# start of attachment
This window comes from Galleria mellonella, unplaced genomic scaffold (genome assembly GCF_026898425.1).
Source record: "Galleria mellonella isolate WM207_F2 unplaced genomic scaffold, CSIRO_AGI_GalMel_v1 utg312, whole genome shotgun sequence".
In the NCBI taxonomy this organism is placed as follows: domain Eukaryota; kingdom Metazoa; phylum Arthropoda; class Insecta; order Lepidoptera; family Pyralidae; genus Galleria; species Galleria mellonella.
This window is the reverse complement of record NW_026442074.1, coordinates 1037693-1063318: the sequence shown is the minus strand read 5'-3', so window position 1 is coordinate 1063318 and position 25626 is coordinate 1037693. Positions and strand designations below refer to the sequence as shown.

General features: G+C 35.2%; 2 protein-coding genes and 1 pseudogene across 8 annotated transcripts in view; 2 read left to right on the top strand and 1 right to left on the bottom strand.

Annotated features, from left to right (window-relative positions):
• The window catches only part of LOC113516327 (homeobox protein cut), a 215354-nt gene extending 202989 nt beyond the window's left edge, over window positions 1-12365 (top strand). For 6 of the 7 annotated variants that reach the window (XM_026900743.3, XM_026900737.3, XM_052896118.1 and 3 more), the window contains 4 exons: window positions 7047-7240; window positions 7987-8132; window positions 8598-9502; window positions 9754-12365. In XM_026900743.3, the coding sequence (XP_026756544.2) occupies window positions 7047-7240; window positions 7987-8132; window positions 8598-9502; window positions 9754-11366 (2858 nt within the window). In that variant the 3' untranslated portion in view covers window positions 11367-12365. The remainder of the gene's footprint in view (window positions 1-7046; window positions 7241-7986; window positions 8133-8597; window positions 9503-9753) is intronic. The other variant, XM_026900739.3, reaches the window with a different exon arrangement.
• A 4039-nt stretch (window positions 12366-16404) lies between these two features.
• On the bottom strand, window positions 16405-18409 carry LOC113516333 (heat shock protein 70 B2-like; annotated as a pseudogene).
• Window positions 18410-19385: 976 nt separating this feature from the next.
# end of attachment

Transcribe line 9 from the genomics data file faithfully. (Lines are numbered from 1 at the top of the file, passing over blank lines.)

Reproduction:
• On the bottom strand, window positions 16405-18409 carry LOC113516333 (heat shock protein 70 B2-like; annotated as a pseudogene).